|Uniform Type Identifier (UTI)||com.apple.mach-o-binary|
|Developed by||Carnegie Mellon University, Apple Inc.|
|Type of format||Binary, executable, object, shared libraries, core dump|
|Container for||ARM, SPARC, PA-RISC, PowerPC and x86 executable code, memory image dumps|
Mach-O, short for Mach object file format, is a file format for executables, object code, shared libraries, dynamically-loaded code, and core dumps. It was developed to replace the a.out format.
Mach-O is used by most systems based on the Mach kernel. NeXTSTEP, macOS, and iOS are examples of systems that use this format for native executables, libraries and object code.
Each Mach-O file is made up of one Mach-O header, followed by a series of load commands, followed by one or more segments, each of which contains between 0 and 255 sections. Mach-O uses the REL relocation format to handle references to symbols. When looking up symbols Mach-O uses a two-level namespace that encodes each symbol into an 'object/symbol name' pair that is then linearly searched for, first by the object and then the symbol name.
The basic structure—a list of variable-length "load commands" that reference pages of data elsewhere in the file—was also used in the executable file format for Accent. The Accent file format was in turn, based on an idea from Spice Lisp.
Multiple Mach-O files can be combined in a multi-architecture binary. This allows a single binary file to contain code to support multiple instruction set architectures, for example for different generations and types of Apple devices, including different processor architectures like ARM and x86.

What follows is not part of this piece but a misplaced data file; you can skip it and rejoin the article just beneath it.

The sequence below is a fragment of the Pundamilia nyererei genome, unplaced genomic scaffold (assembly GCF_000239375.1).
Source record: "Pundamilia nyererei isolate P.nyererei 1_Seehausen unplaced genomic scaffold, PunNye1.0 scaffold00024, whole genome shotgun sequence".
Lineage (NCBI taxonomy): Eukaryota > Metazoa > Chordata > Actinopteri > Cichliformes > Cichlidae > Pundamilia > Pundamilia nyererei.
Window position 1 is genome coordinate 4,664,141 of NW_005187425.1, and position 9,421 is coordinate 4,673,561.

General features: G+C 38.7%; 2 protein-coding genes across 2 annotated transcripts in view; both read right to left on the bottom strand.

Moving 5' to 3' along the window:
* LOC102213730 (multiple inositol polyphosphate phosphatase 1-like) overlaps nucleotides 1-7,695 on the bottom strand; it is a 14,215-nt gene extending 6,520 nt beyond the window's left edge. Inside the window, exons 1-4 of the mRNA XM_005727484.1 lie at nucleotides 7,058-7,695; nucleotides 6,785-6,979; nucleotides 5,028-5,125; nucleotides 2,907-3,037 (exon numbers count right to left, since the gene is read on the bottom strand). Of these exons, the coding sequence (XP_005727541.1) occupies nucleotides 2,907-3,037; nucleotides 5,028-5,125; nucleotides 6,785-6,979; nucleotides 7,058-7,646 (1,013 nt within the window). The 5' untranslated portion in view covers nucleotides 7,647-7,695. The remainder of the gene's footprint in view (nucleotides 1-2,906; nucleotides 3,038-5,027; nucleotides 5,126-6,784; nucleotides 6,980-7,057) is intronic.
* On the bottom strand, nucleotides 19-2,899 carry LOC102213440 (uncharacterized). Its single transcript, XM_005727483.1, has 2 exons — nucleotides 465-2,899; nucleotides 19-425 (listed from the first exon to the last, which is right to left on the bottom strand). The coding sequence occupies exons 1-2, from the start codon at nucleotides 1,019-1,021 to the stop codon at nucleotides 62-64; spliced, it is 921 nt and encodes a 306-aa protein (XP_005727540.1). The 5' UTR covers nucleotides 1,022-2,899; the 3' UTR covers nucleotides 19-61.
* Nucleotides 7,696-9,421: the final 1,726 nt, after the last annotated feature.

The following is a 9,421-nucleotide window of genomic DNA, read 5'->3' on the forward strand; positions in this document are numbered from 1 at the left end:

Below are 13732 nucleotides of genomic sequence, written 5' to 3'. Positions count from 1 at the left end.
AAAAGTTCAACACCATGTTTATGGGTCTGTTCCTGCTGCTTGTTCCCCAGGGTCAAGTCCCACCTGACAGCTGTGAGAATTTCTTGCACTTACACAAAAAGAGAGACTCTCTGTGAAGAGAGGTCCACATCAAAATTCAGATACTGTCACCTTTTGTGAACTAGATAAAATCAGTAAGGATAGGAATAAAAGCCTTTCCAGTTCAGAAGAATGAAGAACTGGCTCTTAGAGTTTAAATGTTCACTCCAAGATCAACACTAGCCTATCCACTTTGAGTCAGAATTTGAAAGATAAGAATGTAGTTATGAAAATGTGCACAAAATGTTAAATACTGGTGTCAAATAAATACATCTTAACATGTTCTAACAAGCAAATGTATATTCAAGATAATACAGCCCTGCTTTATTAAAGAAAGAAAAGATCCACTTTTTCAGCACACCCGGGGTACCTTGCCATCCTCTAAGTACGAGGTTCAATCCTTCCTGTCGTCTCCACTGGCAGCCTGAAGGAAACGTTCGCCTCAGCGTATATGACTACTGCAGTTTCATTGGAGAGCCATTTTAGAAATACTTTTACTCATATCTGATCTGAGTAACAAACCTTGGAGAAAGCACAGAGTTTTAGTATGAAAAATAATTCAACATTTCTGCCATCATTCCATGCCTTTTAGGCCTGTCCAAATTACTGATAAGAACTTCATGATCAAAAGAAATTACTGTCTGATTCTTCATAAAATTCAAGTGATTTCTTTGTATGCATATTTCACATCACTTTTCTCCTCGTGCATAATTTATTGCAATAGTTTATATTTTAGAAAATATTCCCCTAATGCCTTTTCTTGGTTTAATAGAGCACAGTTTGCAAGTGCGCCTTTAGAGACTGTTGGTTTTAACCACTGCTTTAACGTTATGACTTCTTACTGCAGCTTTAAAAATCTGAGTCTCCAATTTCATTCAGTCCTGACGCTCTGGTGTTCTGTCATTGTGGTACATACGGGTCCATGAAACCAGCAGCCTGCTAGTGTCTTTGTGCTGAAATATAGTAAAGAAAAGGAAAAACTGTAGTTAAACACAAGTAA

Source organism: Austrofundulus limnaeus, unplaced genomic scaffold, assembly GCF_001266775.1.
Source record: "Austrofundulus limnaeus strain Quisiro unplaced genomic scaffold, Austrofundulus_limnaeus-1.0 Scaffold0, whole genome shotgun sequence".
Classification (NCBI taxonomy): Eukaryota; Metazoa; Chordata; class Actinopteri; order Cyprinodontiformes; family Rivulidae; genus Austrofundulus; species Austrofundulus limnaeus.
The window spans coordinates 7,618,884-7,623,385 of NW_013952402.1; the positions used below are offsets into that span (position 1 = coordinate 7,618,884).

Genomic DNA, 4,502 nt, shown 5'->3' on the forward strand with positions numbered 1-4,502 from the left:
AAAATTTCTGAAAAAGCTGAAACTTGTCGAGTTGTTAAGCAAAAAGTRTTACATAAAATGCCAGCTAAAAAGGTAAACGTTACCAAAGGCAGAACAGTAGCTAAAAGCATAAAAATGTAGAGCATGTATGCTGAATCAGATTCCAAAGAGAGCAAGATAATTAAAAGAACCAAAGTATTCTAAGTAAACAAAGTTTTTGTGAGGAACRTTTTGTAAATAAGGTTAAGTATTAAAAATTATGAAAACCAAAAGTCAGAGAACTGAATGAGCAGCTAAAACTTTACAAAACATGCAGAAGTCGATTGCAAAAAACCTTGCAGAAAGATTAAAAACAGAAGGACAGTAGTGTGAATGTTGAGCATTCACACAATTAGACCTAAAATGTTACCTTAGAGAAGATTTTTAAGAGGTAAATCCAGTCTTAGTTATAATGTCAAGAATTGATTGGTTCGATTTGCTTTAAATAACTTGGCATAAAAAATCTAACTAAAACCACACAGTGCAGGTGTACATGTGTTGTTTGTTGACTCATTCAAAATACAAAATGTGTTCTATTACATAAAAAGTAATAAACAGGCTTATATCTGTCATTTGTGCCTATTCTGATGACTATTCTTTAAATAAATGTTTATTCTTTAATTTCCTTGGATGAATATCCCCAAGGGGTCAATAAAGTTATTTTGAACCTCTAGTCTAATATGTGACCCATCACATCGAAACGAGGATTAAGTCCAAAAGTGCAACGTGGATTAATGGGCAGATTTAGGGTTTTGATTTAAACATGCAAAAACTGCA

With the introduction of Mac OS X 10.6 platform the Mach-O file underwent a significant modification that causes binaries compiled on a computer running 10.6 or later to be (by default) executable only on computers running Mac OS X 10.6 or later. The difference stems from load commands that the dynamic linker, in previous Mac OS X versions, does not understand. Another significant change to the Mach-O format is the change in how the Link Edit tables (found in the __LINKEDIT section) function. In 10.6 these new Link Edit tables are compressed by removing unused and unneeded bits of information, however Mac OS X 10.5 and earlier cannot read this new Link Edit table format. To make backwards-compatible executables, the linker flag "-mmacosx-version-min=" can be used.
Some versions of NetBSD have had Mach-O support added as part of an implementation of binary compatibility, which allowed some Mac OS 10.3 binaries to be executed.
For Linux, a Mach-O loader was written by Shinichiro Hamaji that can load 10.6 binaries. As a more extensive solution based on this loader, the Darling Project aims at providing a complete environment allowing macOS applications to run on Linux.
For the Ruby programming language, the ruby-macho library provides an implementation of a Mach-O binary parser and editor.
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